I'm referring of course, to the recent shooting in Newton, Connecticut where a 20 yr old man entered the school, murdering 26 people (20 children, 6 educators) then committed suicide. He murdered his own mother in her home first, then took her guns and went to the school where she worked part-time as a teacher's aid and began murdering children (ages 5-10) and teachers. http://www.tucsonsentinel.com/nation...nning-down-27/
Now, it may seem like an odd question, but it is one worth asking IMO as it explores the nature of morality itself.
Is it truly immoral to commit such an act? Or is it merely relatively immoral? For many of us, we believe it is objectively or universally (truly) immoral. That is, it is immoral independent of what the gunman thought. Simply because the gunman may not have believed it was immoral doesn't actually make it immoral. It's a heinous, immoral act regardless of what he (or anyone else) thinks.
But for others, this is only relatively immoral. That is, it is only immoral for certain people...but not for others, it just depends on whether or they think they should butcher children or not. If they do, then it's moral for them to do so, if not, then it is simply immoral for them to do so, it's whatever that person "feels" or thinks at the time. There have been a few of those people posting in recent threads how heinous and wrong this tragedy is. I submit that this is an example of objective morality...that is, whether they want to or not, they are acknowledging this is an objectively immoral act. To them, it is never moral for someone to murder his mother in cold blood then drive to the school where she worked and take out that frustration on the children and teachers she cared for...all because of some grievance with his mother.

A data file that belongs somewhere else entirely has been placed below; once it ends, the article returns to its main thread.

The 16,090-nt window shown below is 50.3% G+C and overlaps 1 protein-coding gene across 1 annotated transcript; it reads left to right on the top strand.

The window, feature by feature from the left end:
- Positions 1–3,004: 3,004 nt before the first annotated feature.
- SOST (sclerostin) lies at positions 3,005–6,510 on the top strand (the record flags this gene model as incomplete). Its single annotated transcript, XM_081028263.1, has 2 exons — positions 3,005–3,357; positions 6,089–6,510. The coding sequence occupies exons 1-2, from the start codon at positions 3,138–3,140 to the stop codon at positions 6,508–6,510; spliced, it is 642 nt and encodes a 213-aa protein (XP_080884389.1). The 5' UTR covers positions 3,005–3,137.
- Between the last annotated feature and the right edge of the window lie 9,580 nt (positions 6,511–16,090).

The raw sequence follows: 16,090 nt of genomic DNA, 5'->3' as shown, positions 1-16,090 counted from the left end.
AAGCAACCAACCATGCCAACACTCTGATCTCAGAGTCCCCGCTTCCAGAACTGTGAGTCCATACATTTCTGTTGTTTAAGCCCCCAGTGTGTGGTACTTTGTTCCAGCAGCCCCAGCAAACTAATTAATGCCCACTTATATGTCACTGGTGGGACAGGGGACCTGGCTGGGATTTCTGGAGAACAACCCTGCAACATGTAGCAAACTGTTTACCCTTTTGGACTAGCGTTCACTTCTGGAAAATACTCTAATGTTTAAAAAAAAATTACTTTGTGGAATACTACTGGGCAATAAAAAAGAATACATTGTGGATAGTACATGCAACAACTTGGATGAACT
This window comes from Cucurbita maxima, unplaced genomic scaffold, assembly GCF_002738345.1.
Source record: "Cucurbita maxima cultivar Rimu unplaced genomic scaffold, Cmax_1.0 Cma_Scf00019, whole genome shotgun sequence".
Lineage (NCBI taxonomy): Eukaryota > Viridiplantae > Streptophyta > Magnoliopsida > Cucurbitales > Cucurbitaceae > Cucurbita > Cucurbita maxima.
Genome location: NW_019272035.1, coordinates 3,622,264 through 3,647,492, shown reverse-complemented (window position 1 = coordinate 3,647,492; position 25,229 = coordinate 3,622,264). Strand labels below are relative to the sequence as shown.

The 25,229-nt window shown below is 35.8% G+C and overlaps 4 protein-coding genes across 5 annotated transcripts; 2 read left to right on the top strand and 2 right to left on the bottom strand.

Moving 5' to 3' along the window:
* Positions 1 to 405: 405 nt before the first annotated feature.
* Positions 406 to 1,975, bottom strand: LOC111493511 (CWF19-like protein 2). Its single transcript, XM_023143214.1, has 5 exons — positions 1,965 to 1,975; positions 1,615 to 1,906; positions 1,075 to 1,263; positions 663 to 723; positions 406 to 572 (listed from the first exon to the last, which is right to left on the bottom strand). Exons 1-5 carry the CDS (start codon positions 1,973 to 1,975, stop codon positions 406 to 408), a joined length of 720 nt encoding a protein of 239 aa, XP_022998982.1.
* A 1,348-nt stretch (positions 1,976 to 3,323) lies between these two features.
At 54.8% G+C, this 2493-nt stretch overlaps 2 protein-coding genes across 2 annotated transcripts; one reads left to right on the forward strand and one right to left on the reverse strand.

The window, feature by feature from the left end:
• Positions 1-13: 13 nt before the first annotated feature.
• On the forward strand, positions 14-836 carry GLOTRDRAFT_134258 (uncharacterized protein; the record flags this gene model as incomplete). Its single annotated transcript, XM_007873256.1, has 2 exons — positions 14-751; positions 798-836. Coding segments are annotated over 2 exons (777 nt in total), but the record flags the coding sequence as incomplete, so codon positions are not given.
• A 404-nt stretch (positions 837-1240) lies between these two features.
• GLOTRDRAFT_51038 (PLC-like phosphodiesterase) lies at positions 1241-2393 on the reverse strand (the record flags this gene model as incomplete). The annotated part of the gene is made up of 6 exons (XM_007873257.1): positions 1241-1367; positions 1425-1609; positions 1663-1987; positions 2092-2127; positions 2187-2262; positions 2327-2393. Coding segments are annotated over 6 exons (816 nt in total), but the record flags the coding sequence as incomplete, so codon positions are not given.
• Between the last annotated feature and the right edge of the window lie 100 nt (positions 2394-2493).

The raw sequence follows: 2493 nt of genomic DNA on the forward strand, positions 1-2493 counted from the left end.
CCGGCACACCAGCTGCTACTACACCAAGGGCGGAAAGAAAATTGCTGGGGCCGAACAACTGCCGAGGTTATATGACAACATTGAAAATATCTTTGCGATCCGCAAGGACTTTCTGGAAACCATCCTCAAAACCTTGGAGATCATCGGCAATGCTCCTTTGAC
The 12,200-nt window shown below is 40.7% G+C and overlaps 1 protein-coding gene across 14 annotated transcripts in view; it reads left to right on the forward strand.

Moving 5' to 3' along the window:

I submit that such an event is indeed immoral and is always immoral regardless of who commits the act and what they may believe about the moral value of this act. But I also acknowledge that there are a few people who believe this is not the case at all and instead, under these same exact circumstances, it is not necessarily immoral and in fact, moral. I'd like to hear from these moral relativists and have them defend how this event is in their worldview, a moral act.
Consider this a challenge to moral relativists.
*************** EDIT *********************
I've further defined and clarified some elementary yet necessary ethical concepts for this discussion. Their posts can be found by clicking the below links. I would encourage reading those before participating in this discussion (if you are not well versed in ethics already).
Moral Subjectivism / Role of Reason
Proof in Ethics? / Minimum Conception of Morality (defined)